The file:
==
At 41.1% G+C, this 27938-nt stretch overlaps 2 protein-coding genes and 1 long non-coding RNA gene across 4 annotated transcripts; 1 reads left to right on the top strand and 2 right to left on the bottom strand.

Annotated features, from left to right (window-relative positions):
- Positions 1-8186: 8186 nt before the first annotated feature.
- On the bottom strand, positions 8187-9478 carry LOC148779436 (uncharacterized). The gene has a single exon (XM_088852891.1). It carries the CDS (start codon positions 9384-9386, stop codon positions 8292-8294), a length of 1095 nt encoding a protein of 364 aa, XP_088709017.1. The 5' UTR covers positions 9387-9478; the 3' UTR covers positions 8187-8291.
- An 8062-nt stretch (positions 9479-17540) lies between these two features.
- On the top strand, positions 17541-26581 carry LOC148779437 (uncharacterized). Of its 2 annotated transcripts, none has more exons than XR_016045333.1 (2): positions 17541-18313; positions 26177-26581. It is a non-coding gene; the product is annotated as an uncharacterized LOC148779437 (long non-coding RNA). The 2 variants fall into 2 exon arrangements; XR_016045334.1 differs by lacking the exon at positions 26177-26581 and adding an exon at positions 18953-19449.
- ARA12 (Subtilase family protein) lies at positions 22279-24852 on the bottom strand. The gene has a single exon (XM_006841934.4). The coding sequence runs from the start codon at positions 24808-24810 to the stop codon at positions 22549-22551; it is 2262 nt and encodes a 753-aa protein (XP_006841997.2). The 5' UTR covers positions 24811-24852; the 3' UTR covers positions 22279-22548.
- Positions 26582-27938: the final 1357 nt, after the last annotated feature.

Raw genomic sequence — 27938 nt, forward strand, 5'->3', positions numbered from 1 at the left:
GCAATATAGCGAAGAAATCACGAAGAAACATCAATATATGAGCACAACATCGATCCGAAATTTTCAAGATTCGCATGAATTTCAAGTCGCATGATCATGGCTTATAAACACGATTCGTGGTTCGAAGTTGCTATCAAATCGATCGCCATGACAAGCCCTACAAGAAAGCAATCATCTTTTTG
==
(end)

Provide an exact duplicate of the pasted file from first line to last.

At 41.1% G+C, this 27938-nt stretch overlaps 2 protein-coding genes and 1 long non-coding RNA gene across 4 annotated transcripts; 1 reads left to right on the top strand and 2 right to left on the bottom strand.

Annotated features, from left to right (window-relative positions):
- Positions 1-8186: 8186 nt before the first annotated feature.
- On the bottom strand, positions 8187-9478 carry LOC148779436 (uncharacterized). The gene has a single exon (XM_088852891.1). It carries the CDS (start codon positions 9384-9386, stop codon positions 8292-8294), a length of 1095 nt encoding a protein of 364 aa, XP_088709017.1. The 5' UTR covers positions 9387-9478; the 3' UTR covers positions 8187-8291.
- An 8062-nt stretch (positions 9479-17540) lies between these two features.
- On the top strand, positions 17541-26581 carry LOC148779437 (uncharacterized). Of its 2 annotated transcripts, none has more exons than XR_016045333.1 (2): positions 17541-18313; positions 26177-26581. It is a non-coding gene; the product is annotated as an uncharacterized LOC148779437 (long non-coding RNA). The 2 variants fall into 2 exon arrangements; XR_016045334.1 differs by lacking the exon at positions 26177-26581 and adding an exon at positions 18953-19449.
- ARA12 (Subtilase family protein) lies at positions 22279-24852 on the bottom strand. The gene has a single exon (XM_006841934.4). The coding sequence runs from the start codon at positions 24808-24810 to the stop codon at positions 22549-22551; it is 2262 nt and encodes a 753-aa protein (XP_006841997.2). The 5' UTR covers positions 24811-24852; the 3' UTR covers positions 22279-22548.
- Positions 26582-27938: the final 1357 nt, after the last annotated feature.

Raw genomic sequence — 27938 nt, forward strand, 5'->3', positions numbered from 1 at the left:
GCAATATAGCGAAGAAATCACGAAGAAACATCAATATATGAGCACAACATCGATCCGAAATTTTCAAGATTCGCATGAATTTCAAGTCGCATGATCATGGCTTATAAACACGATTCGTGGTTCGAAGTTGCTATCAAATCGATCGCCATGACAAGCCCTACAAGAAAGCAATCATCTTTTTG